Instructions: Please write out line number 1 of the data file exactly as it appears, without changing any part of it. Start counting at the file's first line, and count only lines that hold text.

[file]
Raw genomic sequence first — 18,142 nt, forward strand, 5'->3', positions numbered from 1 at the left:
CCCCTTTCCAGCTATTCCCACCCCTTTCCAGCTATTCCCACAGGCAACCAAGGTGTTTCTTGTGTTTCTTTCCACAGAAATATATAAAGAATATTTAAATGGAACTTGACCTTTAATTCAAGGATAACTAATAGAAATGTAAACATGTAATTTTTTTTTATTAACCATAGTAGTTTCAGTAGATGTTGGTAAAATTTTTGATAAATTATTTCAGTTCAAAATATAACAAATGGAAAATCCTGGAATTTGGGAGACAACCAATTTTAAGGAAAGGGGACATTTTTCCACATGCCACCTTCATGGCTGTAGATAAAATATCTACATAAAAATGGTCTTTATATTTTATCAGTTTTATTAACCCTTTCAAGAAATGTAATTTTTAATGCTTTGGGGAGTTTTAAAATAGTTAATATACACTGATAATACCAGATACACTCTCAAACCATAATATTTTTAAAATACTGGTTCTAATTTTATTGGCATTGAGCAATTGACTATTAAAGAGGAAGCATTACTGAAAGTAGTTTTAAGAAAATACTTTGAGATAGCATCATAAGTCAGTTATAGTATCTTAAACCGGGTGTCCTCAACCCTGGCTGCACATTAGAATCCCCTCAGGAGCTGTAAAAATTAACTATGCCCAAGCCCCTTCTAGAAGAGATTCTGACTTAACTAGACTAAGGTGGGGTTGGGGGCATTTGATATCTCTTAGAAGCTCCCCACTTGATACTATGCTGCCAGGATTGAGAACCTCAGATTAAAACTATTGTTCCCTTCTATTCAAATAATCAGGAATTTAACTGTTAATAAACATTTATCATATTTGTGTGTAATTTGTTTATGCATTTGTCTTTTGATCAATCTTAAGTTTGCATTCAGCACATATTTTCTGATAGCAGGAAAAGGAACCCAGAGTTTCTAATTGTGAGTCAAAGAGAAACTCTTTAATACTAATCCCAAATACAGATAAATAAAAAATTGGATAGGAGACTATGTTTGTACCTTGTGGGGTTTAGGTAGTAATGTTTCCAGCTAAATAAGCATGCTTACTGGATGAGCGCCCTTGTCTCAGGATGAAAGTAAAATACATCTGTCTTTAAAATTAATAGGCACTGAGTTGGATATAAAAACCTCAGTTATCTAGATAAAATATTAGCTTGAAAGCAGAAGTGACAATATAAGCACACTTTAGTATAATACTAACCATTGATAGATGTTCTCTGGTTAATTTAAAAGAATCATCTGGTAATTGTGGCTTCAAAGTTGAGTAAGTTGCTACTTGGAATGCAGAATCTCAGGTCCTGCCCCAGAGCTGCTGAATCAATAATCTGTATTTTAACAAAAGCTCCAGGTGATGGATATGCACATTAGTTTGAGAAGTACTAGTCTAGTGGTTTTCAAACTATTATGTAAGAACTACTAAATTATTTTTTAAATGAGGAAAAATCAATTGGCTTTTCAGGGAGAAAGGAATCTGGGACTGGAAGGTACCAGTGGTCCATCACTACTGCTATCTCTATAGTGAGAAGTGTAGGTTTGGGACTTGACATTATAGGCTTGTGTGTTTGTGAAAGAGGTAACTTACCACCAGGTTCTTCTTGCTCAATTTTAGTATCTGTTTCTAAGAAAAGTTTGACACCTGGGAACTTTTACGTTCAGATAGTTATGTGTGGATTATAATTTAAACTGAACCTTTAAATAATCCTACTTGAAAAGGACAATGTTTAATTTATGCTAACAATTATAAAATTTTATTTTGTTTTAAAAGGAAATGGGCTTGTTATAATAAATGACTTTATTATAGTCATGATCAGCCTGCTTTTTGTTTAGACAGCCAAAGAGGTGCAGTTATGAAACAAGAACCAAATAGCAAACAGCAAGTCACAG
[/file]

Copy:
Raw genomic sequence first — 18,142 nt, forward strand, 5'->3', positions numbered from 1 at the left: